Vitamin D is importantly involved in calcium metabolism and balance. The diet is the primary source of vitamin D which is absorbed with dietary fats.  Vitamin D in animal sources of food is cholecalciferol or vitamin D3. Its form in plant sources of food is ergosterol (vitamin D2 precursor) or ergocalciferol (vitamin D2). Vitamin D3 is also made in the skin where ultraviolet light converts a form of cholesterol to vitamin D3 (Insufficient amounts are produced in the skin of dogs so they need vitamin D3 or D2). Deficiencies of vitamin D can occur when dietary levels are inadequate or when small intestinal disease reduces absorption of dietary vitamin D. Vitamin D must be in the form of D3 or D2 to be effective in regulating calcium balance. Vitamin D, from the diet or epidermis, is transported to the liver where its forms are hydroxylated to cholecalciferol, 25-OH vitamin D3, and ergocalciferol, 25-OH vitamin D2. These compounds are hydroxylated again in renal tubular cells to either 1,25 OH2 vitamin D (calcitriol) or 1,25 OH2 vitamin D2, the final biologically active forms of vitamin D. Calcitriol is the most important form of vitamin D. Its synthesis is well regulated and is increased by parathyroid hormone, hypocalcemia, phosphorus deficiency, increased calcium needs, calcitonin and active growth. Calcitriol acts on the absorptive cells of the intestinal mucosa to stimulate the absorption of calcium and phosphorus. (Vitamin D can be toxic in that excessive amounts can promote excess calcium absorption and cause hypercalcemia.) Calcitriol also stimulates renal reabsorption of calcium and phosphorus and interacts with parathyroid hormone to promote decalcification of bone.

Parathyroid Hormone and Bone Metabolism

 Parathyroid hormone is released by reduced blood calcium levels. Such a reduction can result from feeding low calcium all-meat diets. Parathyroid hormone promotes calcitriol production which stimulates decalcification of bone. Parathyroid hormone also acts on bone to release calcium. The result of increased parathyroid hormone and calcitriol activities is maintenance of blood calcium levels but excess phosphorus release from bone increases its blood levels. Excess phosphorus is excreted renally. The loss of calcium and phosphorus from bones results in rickets and osteopenia.

Rickets and Osteopenia

 Rickets is a disease of young growing animals and and is manifested by defective calcification of growing bone. Its primary lesion is failure of calcification with persistence of hypertrophic cartilage and enlargement of the epiphyses. Poorly mineralized bone easily deforms under pressure, causing the classic signs of rickets. Rickets may be due to a deficiency of dietary calcium or phosphorus (rare in dogs and cats), or inadequate vitamin D, or a combined deficiency of these nutrients. In all cases the bone abnormalities are the same. Rickets causes stiffness of gait, lameness, and a reluctance to stand. Besides the bone enlargements, especially the increase in joint areas, enlargements are found in the ribs about half way down on the chest wall. Eruption of teeth is late and irregular, and teeth wear unevenly and are often maligned. Radiographs of long bones confirm rickets. Osteopenia is a disease of mature animals affecting bones in which growth and mineralization is complete. The characteristic sign of osteopenia is excessive noncalcified matrix. Demineralization allows bones to deform when bearing normal amounts of weight. Osteopenia occurs under the same conditions as rickets and is biochemically identical with rickets. The predisposing cause is not the increased requirement of calcium and phosphorus for growth, however. The cause is a deficiency that is sometimes added to increased mineral needs for pregnancy and lactation. Osteopenia causes animals to show similar signs as rickets, painful bones and joints, and when more severe, bone deformation and fracture. Rickets and osteopenia are treated with calcitriol injections and by feeding diets with adequate calcium, phosphorus and vitamin D. Phosphorus deficiency is unlikely in dogs or cats. Meat and cereals contain sufficient phosphorus. High levels of calcium added to a diet (such as by using calcium carbonate, ground limestone, calcium gluconate) reduce phosphorus availability, however. Aluminum antacids also lower phosphorus availability.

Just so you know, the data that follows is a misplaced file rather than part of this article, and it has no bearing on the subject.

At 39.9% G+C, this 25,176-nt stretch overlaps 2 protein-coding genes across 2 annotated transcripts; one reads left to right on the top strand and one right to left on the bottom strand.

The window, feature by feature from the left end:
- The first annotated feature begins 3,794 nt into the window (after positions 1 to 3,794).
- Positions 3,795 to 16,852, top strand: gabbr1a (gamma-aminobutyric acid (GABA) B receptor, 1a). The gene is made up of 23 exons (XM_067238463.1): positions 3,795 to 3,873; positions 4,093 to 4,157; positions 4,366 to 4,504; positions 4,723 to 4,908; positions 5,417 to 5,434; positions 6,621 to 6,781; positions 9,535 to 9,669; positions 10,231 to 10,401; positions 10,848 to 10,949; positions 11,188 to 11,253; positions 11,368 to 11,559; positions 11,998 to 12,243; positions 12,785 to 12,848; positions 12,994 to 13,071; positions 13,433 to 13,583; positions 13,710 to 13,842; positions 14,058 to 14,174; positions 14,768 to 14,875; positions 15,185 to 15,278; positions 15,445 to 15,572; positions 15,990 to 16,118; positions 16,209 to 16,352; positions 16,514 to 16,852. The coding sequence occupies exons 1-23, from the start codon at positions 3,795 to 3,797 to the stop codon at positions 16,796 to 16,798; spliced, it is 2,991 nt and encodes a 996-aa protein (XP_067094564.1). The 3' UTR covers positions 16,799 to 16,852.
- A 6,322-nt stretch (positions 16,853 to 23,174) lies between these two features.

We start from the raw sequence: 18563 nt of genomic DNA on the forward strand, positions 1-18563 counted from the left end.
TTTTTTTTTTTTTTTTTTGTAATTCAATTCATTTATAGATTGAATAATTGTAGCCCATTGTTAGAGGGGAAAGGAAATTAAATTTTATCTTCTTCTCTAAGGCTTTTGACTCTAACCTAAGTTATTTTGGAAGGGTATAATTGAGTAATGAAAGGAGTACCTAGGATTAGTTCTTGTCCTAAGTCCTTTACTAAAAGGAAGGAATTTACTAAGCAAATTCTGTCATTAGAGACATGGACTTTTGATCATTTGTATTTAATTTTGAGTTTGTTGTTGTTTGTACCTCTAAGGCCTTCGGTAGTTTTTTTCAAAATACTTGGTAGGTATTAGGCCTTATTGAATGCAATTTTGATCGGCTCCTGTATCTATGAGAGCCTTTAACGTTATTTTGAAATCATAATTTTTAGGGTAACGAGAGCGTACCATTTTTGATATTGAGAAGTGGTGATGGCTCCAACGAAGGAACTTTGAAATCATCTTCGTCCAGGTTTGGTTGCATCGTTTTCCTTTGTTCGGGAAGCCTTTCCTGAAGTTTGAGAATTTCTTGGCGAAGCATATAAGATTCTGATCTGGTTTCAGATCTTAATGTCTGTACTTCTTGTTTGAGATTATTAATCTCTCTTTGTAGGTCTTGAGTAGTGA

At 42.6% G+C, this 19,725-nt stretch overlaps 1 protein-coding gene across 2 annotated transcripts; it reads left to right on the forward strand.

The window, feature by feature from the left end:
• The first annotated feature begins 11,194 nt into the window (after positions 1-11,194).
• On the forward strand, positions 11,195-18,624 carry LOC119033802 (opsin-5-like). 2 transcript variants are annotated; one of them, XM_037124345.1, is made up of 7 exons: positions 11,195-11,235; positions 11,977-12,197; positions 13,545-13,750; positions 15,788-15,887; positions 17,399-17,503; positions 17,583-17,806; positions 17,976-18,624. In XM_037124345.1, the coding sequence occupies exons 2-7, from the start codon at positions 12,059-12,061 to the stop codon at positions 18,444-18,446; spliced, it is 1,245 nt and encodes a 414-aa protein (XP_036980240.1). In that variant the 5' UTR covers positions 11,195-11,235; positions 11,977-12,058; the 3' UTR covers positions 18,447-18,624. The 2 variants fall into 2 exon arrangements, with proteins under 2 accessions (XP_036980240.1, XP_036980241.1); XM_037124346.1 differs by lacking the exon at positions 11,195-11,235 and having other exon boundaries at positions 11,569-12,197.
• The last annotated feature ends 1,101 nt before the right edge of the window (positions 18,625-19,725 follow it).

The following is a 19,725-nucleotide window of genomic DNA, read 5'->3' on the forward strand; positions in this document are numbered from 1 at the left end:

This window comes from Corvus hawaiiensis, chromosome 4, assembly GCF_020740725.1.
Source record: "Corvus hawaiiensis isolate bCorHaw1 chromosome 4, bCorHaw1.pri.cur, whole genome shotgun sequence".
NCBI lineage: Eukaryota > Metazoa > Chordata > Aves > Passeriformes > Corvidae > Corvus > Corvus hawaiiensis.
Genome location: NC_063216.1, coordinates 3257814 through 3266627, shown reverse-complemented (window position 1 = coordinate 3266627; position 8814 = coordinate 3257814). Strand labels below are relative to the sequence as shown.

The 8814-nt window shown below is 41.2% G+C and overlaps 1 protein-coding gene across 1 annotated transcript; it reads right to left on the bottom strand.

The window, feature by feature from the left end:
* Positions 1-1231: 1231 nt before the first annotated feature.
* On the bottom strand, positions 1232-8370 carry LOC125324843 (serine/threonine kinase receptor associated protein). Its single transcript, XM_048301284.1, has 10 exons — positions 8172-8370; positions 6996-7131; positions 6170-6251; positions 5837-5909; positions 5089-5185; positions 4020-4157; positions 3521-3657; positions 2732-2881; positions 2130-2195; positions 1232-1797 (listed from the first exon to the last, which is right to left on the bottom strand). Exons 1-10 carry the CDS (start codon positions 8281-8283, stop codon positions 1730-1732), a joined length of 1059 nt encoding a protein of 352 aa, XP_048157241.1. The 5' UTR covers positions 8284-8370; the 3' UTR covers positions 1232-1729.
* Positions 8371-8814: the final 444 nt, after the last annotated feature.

Some causes of hypercalcemia are dietary. Diets high in active forms of vitamin D increase blood calcium. Other causes not related to feeding include hypercalcemia due to severe kidney disease, tumors such as lymphoma, and parathyroid gland tumors secreting excess parathyroid hormone.

Dietary Sources of Calcium and Phosphorus

Plant Sources